Let's Talk Systems, April 17, 2017
I am a big proponent for setting up systems. For many reasons.
HR is an interruption-rich environment. If you have never worked in HR, it can be a madhouse. If that that if I don't have some way to keep track of that needs to be done oand where I am in the process, things get forgotten. Just because I was thinking of doing a task or partially done with a task when I am interrupted, my brain translates that to "Done!"
Leadership Training Doesn't Work, Does It?, April 10, 2017
I was reading another article this week, arguing that leadership training doesn't work. I agree, but that doesn't mean it can't work.
Here are the reasons I see that the expenditure many companies make in leadership training doesn't yield the results they expect.
Value People, February 23, 2016
I have talked about this before in my short diatribe against the term "human capital." But that has been a while, so after hearing John Maxwell speak last week, it is once again top of mind.
I try to read and listen as much as I can to anything about leadership. Last week, the Sewell Family of Companies hosted a leadership event in Wichita Falls, featuring John C. Maxwell. I have read many of John Maxwell's books, but have never heard him speak, so reserved a seat at this event. Although there were many excellent takeaways, there was one I wanted to address today.
Penny's Top 7 Best Practices, February 15, 2016
In the last blog post, I talked about the Top 10 employment law mistakes. That blog was focused on compliance. Compliance is not my favorite thing about HR. You do compliance because you have to. It is a cost avoidance/risk management strategy. But compliance doesn't make you money. In fact, it costs you money--you just hope it is less than you would have lost without it.
Today, I want to talk about what types of HR practices can make you money. HR isn't thought of as a revenue-generating activity. It is seen as a cost. And it is true, that by itself, HR doesn't prodcue any products or services your customers buy. But I can tell you for certain, that your HR practices have a huge impact upon whether your company is successful because people matter.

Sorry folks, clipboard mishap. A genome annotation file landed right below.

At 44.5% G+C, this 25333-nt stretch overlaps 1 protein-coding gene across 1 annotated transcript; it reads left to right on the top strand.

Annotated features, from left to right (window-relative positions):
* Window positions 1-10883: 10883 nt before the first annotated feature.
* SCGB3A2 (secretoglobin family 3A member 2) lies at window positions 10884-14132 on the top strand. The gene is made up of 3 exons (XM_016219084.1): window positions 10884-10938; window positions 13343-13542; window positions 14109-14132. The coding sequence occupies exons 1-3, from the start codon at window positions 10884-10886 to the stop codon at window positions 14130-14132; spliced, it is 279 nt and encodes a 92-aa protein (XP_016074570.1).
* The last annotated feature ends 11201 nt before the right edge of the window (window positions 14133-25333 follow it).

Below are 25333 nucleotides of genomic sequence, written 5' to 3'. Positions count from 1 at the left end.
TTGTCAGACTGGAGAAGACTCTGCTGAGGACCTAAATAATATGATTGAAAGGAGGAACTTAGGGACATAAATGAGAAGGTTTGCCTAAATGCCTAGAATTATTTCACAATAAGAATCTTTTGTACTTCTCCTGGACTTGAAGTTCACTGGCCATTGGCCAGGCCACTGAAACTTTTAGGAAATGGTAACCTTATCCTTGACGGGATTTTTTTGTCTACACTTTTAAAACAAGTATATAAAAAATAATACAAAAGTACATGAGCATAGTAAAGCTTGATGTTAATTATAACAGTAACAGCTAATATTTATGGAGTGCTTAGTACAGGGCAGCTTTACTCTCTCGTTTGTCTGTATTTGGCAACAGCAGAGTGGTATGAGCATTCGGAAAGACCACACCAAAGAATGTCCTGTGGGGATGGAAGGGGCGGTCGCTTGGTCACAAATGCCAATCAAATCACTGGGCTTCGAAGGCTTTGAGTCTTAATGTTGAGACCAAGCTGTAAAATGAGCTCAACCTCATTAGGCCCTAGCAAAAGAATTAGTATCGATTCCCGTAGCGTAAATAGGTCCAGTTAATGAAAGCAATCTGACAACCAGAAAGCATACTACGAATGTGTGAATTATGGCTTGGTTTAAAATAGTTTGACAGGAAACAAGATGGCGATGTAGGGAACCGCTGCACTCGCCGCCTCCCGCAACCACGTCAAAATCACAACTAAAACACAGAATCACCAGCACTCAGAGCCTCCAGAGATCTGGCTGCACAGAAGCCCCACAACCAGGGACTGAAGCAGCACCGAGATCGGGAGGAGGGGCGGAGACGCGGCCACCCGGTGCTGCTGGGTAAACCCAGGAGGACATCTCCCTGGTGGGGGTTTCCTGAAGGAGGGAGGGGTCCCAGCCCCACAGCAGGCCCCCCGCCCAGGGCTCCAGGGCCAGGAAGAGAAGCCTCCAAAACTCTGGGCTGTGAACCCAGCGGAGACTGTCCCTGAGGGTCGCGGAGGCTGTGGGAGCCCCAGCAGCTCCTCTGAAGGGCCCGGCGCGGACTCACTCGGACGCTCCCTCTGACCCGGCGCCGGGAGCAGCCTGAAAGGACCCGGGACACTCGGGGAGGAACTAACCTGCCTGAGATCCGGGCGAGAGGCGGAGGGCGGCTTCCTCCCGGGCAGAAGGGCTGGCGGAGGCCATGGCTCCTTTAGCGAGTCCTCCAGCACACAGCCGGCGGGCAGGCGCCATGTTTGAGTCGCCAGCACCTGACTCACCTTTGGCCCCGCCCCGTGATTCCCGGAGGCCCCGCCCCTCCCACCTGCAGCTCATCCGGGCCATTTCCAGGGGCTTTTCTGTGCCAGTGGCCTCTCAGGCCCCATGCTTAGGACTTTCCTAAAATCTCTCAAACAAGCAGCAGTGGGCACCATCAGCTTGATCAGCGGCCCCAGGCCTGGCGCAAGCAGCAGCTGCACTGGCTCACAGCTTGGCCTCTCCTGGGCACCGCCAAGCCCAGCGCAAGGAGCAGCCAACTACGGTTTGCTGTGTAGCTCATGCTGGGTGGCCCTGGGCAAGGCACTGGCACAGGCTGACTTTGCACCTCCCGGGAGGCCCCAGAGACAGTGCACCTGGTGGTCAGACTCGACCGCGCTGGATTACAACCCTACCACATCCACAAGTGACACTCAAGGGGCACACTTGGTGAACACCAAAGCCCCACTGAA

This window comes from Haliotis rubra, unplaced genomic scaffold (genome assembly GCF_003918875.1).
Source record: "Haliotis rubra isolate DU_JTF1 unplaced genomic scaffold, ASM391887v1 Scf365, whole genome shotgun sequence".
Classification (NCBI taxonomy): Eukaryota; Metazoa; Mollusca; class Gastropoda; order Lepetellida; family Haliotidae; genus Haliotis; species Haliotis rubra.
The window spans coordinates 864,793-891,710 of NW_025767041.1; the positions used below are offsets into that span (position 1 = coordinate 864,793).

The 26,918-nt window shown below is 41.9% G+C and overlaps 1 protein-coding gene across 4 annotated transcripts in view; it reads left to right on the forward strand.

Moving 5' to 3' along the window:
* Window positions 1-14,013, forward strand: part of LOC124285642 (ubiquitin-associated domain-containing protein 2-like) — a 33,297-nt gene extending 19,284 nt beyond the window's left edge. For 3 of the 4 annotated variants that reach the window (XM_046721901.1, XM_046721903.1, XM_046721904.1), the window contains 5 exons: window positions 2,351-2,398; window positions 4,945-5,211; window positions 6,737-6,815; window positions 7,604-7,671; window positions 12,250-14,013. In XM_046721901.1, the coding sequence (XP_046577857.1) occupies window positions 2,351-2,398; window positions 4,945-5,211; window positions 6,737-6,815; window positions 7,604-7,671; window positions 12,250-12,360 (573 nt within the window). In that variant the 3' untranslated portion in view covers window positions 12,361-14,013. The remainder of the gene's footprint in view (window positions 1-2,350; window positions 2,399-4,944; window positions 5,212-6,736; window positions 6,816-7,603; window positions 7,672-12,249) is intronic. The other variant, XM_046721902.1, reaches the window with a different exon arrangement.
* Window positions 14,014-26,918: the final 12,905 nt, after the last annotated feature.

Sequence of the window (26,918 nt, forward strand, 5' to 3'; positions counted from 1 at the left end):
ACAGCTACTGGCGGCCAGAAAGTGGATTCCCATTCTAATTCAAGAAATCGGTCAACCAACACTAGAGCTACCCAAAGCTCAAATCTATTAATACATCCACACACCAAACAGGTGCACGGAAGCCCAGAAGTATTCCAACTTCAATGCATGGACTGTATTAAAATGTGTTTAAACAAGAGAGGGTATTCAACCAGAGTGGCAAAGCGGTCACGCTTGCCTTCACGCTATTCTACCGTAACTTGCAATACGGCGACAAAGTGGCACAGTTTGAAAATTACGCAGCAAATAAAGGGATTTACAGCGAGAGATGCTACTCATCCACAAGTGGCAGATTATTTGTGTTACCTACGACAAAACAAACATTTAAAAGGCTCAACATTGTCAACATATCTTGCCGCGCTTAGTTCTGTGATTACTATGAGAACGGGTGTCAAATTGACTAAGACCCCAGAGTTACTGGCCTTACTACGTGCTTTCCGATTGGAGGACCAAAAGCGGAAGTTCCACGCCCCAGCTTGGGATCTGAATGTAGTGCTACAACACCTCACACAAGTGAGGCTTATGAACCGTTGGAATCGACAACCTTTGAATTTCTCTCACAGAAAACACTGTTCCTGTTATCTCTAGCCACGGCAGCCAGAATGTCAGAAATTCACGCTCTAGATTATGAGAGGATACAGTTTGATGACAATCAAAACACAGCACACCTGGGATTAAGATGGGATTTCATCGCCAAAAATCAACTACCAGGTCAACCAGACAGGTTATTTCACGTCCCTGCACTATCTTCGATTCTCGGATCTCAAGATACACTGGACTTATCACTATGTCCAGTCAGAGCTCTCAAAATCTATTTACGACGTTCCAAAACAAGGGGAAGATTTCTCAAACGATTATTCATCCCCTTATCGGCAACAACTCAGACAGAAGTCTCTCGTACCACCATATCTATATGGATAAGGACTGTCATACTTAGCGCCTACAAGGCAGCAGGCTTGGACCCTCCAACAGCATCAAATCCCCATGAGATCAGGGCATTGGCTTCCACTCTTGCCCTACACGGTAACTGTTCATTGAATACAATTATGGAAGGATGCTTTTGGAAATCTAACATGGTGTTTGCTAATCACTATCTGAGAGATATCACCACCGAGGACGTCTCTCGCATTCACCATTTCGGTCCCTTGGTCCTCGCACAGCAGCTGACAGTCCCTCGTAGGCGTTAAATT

Penny's Top 10 Employment Law Mistakes, February 8, 2016
First off, Penny is not a lawyer. So why am I talking about
employment law mistakes? It doesn't take a lawyer to see what types
of things repeatedly get companies into trouble. All you have to do
it watch the news.
The law is intended to constrain our actions. It is the box that companies have to operate within. Stay within the lines and all is well. Stray outside, and the potential for expensive problems rises the further outside of that box you go. In other words, this post is about compliance and managing risk. (Don't worry, the next post is about actually doing things that can help your company make money.)
So what do I see as the Top 10 mistakes?
Whining or Winning?, January 26, 2016
There is a oft-cited quote about customer service that says,
"Your most unhappy customers are your greatest source of learning."
(Bill Gates) Most of us believe that. We dissect customer
complaints; we do customer surveys. We try to figure out what our
customers want, and we change processes, products and services to
meet their expectations.
Given that, why do we have a totally different view toward employee complaints? When employees complain, we say they "have a bad attitude," they're "whiners," or "crybabies." I understand the sentiment. I even find myself falling prey to that same thought process. Then I slap myself and remember, these people can help me...if I listen. No complaints? Then you have a problem. A serious problem. This is the waving red flag that your employees either do not care enough about your organization to tell you when something seems wrong to them, or they do not trust you to do anything about it. Or worse, they may feel a complaint is a sure-fire way to get a pink slip.
A Conundrum, January 4, 2016
There are two phrases I find myself using a lot when talking to employers. The first is, "Do the right thing." The other is, "No good deed goes unpunished." I am serious about both of them, but they sometimes put us in a conundrum.
Doing the right thing is different than doing the legal thing. No, you don't have to provide breaks. No, (at least in Texas), you don't have a limit on the amount of time you can work an employee in a day. No, you don't have to pay an employee mileage for the use of their vehicle if you pay them minimum wage. That doesn't necessarily make these actions right, and in some cases, could be dangerous and open your company to liability if tired employees have an accident. Doing the right thing means to look at more than what is required to what is ethical when framed with your company's values and your belief system.